“In some parts of Moria camp there is just one water tap for every 1300 people, and no soap available,” said Hilde Vochten, the organization’s medical coordinator in Greece.
For these people ‘self-isolation’ is not even an option. Running water and soap a far-off dream.
The other major factor is a lack of access to adequate medical care.
While wealthy countries typically have 2-12 hospital beds per 1,000 population, in the poorest countries it is as few as 1 bed per 10,000.
As World Vision International’s head of Health and Nutrition, Tom Davis pointed to this week, a lack of medical resources such as oxygen, ventilators and intensive care units will also present a major hurdle.
“COVID-19 is highly infectious and will spread easily in places where there are unhygienic conditions, crowding, and where health services and monitoring are weak. This means that countries hosting high numbers of displaced people and refugees or where there is a severe lack of doctors, nurses, community health workers and hospitals need special and urgent support.”
What we often don’t consider is that people in these countries are grappling with other health issues which may get less attention and resource considering the Coronavirus pandemic.
“What makes this [supporting developing nations] even more crucial is that the coronavirus could decrease our resources for treating other diseases such as malaria and for ensuring maternity and child healthcare.” – Dr Michael Yao.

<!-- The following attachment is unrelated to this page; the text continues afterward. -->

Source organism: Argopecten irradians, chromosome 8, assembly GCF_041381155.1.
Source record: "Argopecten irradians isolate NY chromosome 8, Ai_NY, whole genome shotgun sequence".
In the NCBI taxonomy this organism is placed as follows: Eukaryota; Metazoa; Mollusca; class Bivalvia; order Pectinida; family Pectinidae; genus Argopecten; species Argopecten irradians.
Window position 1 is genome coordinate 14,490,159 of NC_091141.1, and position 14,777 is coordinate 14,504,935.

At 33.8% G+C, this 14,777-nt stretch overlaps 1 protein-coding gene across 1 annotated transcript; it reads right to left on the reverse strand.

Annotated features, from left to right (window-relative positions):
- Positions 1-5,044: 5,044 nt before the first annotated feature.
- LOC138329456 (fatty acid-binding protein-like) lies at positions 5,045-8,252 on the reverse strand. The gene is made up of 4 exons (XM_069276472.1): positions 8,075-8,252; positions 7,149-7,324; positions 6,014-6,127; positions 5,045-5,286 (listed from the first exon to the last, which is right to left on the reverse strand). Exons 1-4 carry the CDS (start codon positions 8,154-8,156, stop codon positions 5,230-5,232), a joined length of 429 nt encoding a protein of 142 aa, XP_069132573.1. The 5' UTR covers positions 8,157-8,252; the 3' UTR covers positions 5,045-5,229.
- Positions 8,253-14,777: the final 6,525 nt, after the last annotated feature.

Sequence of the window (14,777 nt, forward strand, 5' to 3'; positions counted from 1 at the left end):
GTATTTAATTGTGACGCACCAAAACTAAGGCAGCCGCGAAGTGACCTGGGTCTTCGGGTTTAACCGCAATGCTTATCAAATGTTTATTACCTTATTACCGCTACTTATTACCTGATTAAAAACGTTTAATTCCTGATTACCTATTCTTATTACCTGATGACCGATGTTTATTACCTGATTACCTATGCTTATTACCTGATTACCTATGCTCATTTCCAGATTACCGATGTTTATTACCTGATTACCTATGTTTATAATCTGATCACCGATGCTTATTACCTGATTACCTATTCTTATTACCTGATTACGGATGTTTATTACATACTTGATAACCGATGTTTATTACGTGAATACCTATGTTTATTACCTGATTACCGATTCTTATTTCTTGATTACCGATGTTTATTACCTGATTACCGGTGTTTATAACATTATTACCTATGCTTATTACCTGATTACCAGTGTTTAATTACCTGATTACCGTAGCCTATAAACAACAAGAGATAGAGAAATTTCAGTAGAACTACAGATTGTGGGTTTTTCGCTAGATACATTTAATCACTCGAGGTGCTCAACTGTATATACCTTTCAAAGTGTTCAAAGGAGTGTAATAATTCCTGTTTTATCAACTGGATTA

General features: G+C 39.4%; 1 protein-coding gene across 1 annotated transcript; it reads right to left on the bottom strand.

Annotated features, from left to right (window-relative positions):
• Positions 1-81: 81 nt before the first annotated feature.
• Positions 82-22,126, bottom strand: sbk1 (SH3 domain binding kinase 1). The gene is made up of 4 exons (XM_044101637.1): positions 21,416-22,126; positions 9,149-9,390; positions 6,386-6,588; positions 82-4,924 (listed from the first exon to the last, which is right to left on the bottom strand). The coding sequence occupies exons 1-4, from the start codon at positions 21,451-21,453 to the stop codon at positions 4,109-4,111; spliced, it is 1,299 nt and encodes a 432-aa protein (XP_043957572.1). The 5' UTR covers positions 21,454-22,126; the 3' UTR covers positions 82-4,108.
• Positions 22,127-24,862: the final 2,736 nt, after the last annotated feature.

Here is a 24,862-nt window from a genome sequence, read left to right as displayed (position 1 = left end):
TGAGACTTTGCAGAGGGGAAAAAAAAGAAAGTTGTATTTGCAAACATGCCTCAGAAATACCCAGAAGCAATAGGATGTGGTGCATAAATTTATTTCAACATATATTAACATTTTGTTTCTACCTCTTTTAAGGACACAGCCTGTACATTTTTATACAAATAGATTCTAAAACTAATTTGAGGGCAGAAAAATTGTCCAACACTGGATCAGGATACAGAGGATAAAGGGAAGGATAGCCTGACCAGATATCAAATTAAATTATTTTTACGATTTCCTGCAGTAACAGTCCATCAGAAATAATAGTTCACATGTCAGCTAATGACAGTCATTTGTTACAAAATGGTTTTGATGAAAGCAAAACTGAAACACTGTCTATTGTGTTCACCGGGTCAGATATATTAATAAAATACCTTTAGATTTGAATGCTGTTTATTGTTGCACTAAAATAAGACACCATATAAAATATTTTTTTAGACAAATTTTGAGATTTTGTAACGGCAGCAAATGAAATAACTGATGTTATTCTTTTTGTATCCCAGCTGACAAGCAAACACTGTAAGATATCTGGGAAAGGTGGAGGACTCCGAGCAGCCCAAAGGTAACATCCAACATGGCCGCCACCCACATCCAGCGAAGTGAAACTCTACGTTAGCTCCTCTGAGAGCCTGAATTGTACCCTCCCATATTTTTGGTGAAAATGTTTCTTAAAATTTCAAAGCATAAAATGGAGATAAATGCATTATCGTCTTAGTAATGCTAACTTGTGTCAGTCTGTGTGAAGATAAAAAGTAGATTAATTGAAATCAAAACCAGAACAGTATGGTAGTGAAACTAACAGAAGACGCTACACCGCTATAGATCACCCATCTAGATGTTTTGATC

Since the global outbreak of the virus there has been an increase in funding from both The World Bank and the United Nations to assist developing nations in their response.
On 3 March, The World Bank announced it was ‘making available an initial package of up to $12 billion in immediate support to assist countries coping with the health and economic impacts of the global outbreak.’
$8 billion of this is new funding and is designed to help developing countries strengthen health systems, including better access to health services to safeguard people from the epidemic, strengthen disease surveillance, bolster public health interventions, and work with the private sector to reduce the impact on economies.
And on 13 March, WHO announced a new fund that would ‘help the United Nations agency support at-risk and vulnerable countries, especially those with weak health systems, to prepare and respond to the COVID-19 pandemic.’
This new fund is called the COVID-19 Solidarity Response Fund, and individuals are also able to donate.
It will be hosted by the U.N. Foundation and the Swiss Philanthropy Foundation and means philanthropists, companies, and individual donors — can contribute to the fund, with Facebook and Google already jumping on board.
Worldwide there has been other announcements of aid funding by governments to help with the global effort. (Thanks to Global Citizen for summarising the information below):
- The UK has provided £46 million of UK aid to help find a vaccine to fight the disease, including a large contribution to the WHO.
- Canada announced a commitment of $1.1 billion in response to the outbreak, which included $275 million earmarked for research and vaccine development, and $50 million specifically set aside to help with response efforts globally.
- The US announced that it would spend up to $100 million to tackle the outbreak overseas.
“We can’t ignore the fact that this is a truly global problem – one that requires truly global solutions,” – Elizabeth Cousens, UN Foundation President and CEO.
“The case for global cooperation could not be clearer – communities everywhere are affected, and people want to contribute. This new fund will create space for people everywhere, together, to fight this virus.”
Main image: Kenyan health workers dressed in protective suits walk after disinfecting the residence where Kenya’s first confirmed coronavirus patient was staying, in the town of Rongai near Nairobi, Kenya March 14, 2020. REUTERS/Baz Ratner